I think this board is too obsessed with the classics and other old ass shit. Sure the classics are classic, and the old greats are great, but if we don't look to the future; try and stay on the frontier of this artform, then we'll be a bunch of assholes talking about the same shit over and over again forever. More so then we are now.
So, in the last 5-10 years: What books do you think were instant classics? What authors do you feel represent the best living literary voice?
Other stuff. More words.
so far the best post
Look guys, I get what you're saying, but I'm serious; literature is an art, and art is supposed to evolve and grow with the times. I'm worried it is stagnating. There must be recent books that are pushing the boundaries, and will one day be recognized as being as good as at least some of the classics.
art is also built heavily on tradition and heritage, and new works are, overtly or subtly, consciously or subconsciously, influenced by and in conversation with older works. you can't just discard the classic canon and expect to get everything out of the new stuff since you're robbing it of context
So new works don't stand on their own? I disagree. Relating them to older works may extend the experience, but I think new works should be given the opportunity to be seen outside the context of other things outsiders relate them to.
I'm not discarding anything, I'm just asking where we move on from those classics.
Surely what's already written doesn't represent the absolute peak of human literature?
That this is the best any human being will ever do? Our species is incredibly young on the cosmic scale. This can't be the best we ever do.
Come on, guys. There's gotta be some new authors, new books. I'll extend the time period to twenty years If need be.
well you could make the same argument for classics being read by the vapid as being a worthwhile pursuit as them being read by the informed, but i doubt it would pass muster in that context. is it that you think that new authors are as devoid of context as you?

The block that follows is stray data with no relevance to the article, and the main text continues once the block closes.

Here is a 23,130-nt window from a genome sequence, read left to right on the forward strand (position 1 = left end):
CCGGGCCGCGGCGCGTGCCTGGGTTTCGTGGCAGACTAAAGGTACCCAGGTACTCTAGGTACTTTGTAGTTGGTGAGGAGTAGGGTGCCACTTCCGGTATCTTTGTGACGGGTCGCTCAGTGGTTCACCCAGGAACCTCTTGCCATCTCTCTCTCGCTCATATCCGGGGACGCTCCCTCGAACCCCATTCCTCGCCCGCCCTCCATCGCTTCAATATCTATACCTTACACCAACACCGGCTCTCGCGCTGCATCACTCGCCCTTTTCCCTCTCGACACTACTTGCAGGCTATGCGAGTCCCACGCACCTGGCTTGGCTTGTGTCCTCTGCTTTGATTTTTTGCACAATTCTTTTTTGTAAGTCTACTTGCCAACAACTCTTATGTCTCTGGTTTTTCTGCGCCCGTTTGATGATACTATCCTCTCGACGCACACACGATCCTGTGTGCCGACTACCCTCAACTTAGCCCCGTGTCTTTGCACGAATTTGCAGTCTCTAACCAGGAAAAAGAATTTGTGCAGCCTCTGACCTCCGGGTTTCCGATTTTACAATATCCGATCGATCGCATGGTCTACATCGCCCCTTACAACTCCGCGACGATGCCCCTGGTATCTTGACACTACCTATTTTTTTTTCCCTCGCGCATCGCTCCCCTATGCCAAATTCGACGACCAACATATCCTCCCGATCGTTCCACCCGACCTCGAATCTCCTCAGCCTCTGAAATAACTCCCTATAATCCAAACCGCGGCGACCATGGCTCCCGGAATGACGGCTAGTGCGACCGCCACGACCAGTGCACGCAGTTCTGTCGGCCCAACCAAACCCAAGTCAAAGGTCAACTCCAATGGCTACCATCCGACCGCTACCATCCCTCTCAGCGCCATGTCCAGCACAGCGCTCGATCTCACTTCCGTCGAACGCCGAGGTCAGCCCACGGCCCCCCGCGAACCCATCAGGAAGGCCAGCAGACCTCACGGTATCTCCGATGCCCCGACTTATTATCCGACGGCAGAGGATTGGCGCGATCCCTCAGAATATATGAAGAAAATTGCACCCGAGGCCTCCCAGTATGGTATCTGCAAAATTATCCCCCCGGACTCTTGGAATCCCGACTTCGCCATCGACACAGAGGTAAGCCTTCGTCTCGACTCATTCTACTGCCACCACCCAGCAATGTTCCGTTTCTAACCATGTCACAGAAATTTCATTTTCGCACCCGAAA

you could make the argument that by being influenced or based on the clasic newer works improve upon them and must therefore be better
i'm not making that argument, just saying its there
You should learn to state your case without giving into the temptation to make weak insults.
I said that a piece should be viewed in it's own context first, not that they aren't (possibly) related to previous work.
Tell me about your parents so I can understand why you are so insecure.
The anon you're replying to is a different one and not me (>>7572654) btw, just in case it wasn't completely obvious.
Anyways I think you just simply have to read both old and new and you shouldn't discard older works. I probably just value context as a tradition and influence a lot more highly than you do.
In any case I'll just plug Ishiguro's The Unconsoled.
wow, you mad. anon is not all one person, lrn24chan. i didn't even insult you, i just pointed out your inconsistent treatment of "old" and "new" authors, both of which probably want/ed readers who would understand subtlety and reference in their works. if anyone should be insulted, it's new authors who you think need more vacuous readings than works of established canon.
Sorry. OK...maybe too much coffee for me. I agree in not discarding older works, absolutely. I was saying that new stuff should be sure to have their own identity, not exist in too heavy a relation to another. I was talking with someone about the connections between the Alchemist and Siddartha, so...yeah. The Alchemist can barely stand on it's own, and when you put it next to Siddartha it turns to mush, but I thought I'd give that Coehlo a chance.
The Pale King
Okay, sure, whatever; do you have any candidates?
I'd think that something that would one day would be a classic would at least show some promise initially.
So at last count we have Bolano, Houellebecq, Knausgaard, Ishiguro, and to cap it off Pinecone and Dave Wallace.